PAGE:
September 2008 -

Gold Minds: Richard Knuth - Education Administration, UW Tacoma

As told to Jonathan Kiefer

Richard Knuth
Mary Levin photo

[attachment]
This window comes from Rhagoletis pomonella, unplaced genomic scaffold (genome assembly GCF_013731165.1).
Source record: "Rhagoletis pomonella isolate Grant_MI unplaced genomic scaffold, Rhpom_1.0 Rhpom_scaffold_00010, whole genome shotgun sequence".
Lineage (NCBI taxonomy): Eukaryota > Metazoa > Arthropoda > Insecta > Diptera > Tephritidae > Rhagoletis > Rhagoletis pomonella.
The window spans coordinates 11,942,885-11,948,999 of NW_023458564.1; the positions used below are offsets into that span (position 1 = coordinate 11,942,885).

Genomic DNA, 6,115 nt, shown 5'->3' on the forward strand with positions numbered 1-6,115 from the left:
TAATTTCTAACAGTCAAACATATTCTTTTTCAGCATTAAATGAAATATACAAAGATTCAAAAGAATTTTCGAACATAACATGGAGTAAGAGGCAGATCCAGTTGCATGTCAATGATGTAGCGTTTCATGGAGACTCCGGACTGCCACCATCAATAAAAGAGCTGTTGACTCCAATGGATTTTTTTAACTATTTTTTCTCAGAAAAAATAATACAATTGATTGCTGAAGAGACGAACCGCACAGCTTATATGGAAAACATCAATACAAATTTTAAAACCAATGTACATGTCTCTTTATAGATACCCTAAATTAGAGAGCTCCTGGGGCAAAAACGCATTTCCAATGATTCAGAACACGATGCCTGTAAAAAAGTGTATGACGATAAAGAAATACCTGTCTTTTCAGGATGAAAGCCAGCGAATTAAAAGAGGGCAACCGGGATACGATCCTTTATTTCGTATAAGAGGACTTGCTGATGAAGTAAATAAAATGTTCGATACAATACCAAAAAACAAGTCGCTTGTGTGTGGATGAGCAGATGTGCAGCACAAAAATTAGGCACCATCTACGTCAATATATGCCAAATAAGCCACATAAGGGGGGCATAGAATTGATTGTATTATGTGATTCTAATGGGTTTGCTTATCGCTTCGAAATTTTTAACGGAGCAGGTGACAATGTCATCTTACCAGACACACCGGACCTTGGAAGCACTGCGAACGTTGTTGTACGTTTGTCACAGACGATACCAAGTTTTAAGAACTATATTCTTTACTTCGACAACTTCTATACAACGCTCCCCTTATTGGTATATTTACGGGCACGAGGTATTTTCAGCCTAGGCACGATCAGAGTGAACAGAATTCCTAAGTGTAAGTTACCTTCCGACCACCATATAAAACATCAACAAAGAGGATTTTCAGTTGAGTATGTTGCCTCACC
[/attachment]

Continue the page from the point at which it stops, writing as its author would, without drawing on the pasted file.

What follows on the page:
One of the factors demographers use to determine how many prison beds they'll need in 15 years is reading scores at the third-grade level. There's a high correlation between student achievement and people growing up and living in poverty or becoming criminals. So I try not to let the students lose sight of the fact that this is important work. As school principals, you're at the front lines of the wars on poverty and crime. When I was a young man, I guess I was pretty cynical and hardened and sarcastic, but I realized that the only thing I could really attach some meaning to was service. And I still believe that today. That's the only thing that makes sense to me in this world, that we need to serve others—and the most noble service I think is to young people. Now, don't think it's always entirely altruistic. It's what makes me happy, so in some ways you could even say that it's hedonistic. It's how I derive satisfaction. And I also teach my students that one can have plural motives, you know? It's OK to want to strive and succeed and become a leader and a superintendent, with a title on the door and a higher salary—those motives are all OK. As long as they're accompanied by another motive, which is related to serving the children and the parents and the staff and the teachers who work for you.